PWC Sends Line Workers in Support of Navajo Nation

Fayetteville, N.C.- Twelve line workers from the Fayetteville Public Works Commission (PWC) are leaving on June 1st to spend two weeks to help build electric infrastructure within the Navajo Nation. In this region on the country, there are thousands of families whose homes have never had electricity. This is the second year that PWC workers have participated in the mutual aid effort, Light Up Navajo, a collaborative effort organized by the American Public Power Association.

“Last year, our crews were moved by the direct and immediate impact their work had on the lives of the 13 families who finally had access to electricity in their homes,” said Jonathan Rynne, PWC’s Chief Operations Officer for the Electric Systems Division. “Despite the challenges of working in a desert environment with rocky soil, each of the crews came back sharing stories about their experiences and were touched by the kindness and appreciation shown to them while they were there.”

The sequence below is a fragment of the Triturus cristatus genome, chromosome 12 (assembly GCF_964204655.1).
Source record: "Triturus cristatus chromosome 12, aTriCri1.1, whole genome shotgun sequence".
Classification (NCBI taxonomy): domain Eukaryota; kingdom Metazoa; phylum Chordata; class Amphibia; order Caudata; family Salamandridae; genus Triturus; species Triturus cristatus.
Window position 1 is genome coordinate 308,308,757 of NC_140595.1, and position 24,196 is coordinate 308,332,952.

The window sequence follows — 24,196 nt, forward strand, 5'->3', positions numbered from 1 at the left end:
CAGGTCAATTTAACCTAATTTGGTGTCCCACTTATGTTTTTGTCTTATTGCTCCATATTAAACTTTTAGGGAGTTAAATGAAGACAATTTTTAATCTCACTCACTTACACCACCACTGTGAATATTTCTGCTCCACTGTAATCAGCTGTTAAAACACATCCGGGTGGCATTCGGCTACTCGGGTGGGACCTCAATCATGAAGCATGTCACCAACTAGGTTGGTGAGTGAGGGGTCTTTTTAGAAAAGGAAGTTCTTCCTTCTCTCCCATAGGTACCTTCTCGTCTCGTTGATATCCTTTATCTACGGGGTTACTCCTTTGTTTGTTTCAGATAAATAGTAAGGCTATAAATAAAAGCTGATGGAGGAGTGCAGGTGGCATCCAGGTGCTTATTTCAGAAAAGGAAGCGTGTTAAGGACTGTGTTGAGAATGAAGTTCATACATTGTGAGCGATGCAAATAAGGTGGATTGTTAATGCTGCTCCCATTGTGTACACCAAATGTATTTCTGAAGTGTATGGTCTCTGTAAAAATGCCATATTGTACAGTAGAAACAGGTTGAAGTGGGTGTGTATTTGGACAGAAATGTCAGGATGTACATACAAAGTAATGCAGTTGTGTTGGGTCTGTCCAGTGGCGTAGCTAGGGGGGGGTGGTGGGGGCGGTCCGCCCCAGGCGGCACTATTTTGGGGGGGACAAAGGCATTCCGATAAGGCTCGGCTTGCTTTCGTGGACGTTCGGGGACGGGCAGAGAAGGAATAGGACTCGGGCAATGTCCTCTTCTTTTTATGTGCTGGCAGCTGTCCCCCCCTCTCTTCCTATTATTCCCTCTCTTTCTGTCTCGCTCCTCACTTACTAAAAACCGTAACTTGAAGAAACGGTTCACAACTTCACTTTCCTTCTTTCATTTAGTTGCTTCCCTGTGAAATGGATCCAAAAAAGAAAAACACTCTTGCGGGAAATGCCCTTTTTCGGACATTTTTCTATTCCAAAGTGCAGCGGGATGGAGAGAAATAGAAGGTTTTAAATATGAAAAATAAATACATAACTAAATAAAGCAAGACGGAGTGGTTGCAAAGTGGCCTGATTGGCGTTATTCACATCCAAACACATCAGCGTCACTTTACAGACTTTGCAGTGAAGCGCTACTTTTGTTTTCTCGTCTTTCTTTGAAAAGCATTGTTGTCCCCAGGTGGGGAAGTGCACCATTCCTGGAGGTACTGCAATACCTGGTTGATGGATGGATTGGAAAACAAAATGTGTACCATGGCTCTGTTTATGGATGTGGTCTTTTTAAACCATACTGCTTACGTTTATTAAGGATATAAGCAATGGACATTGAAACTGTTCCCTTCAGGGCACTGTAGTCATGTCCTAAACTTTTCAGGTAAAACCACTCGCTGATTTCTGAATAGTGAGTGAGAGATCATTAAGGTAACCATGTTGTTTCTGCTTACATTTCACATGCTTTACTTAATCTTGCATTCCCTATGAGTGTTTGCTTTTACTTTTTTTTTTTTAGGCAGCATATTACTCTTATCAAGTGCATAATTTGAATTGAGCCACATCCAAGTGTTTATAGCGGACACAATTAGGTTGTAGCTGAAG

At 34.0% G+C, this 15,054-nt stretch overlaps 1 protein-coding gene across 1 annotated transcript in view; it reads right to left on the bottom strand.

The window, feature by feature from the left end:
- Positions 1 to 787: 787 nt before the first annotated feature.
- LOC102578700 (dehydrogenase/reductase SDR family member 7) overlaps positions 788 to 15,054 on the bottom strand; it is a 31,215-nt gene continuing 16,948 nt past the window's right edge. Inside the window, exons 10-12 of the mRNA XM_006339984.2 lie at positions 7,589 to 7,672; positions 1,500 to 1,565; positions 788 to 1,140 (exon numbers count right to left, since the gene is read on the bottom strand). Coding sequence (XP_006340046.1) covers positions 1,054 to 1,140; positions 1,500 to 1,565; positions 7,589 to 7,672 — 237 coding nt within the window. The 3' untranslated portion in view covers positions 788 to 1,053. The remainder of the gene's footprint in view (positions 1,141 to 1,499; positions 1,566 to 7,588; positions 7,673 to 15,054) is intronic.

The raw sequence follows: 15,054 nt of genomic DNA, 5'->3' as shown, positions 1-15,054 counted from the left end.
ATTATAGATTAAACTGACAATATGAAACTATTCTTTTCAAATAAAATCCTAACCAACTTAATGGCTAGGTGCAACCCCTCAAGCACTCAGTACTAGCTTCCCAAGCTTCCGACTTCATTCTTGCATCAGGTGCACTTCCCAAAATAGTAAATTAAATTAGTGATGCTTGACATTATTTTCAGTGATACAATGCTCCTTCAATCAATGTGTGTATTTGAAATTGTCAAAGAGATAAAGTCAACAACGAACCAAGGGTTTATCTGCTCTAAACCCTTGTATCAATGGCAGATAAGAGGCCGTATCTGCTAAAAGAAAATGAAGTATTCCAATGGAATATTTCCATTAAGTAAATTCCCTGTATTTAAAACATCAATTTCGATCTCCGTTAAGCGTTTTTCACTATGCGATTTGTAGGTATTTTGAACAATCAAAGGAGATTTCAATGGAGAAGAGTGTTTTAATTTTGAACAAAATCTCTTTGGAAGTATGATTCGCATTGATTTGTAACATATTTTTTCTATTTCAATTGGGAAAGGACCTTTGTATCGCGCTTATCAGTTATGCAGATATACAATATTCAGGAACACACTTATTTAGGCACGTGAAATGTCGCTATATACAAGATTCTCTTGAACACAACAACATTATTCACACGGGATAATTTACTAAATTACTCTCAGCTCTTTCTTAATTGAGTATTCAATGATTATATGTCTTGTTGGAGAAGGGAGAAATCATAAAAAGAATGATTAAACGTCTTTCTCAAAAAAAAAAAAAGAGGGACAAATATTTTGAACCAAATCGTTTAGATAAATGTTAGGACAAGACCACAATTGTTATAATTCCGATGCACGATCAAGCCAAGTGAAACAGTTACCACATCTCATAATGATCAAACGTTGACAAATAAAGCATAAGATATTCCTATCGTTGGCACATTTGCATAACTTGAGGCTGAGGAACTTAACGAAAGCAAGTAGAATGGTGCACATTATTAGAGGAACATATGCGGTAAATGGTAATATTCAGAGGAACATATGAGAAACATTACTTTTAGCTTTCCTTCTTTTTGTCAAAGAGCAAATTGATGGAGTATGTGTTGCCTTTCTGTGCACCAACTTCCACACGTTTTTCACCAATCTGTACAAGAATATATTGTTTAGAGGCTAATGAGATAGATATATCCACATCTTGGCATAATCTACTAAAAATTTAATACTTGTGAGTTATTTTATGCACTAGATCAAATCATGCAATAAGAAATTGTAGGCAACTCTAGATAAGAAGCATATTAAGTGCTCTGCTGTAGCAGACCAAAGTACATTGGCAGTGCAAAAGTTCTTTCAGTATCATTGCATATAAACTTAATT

The project has brought together crews from across the country since 2019 to support the Navajo Tribe Utility Authority (NTUA) in their efforts to make sure every member has access to electricity. NTUA is a public power provider and its 27,000 square mile service territory covers four western states. Within the vast service area, there are over 13,000 families that still do not have basic access to electricity, water, or broadband internet.

“I would like to thank our Linemen for volunteering to represent the PWC team as they bring public power to those who truly need it most in the Navajo Nation” said Timothy Bryant, CEO/General Manager of Fayetteville PWC. “This speaks to the dedication of our crews and their volunteerism as they support this life-changing project. Their commitment to service is truly exceptional.”

Last year, PWC workers were a part of Light up Navajo IV which included 26 crews from 16 states who connected 130 families to electric service.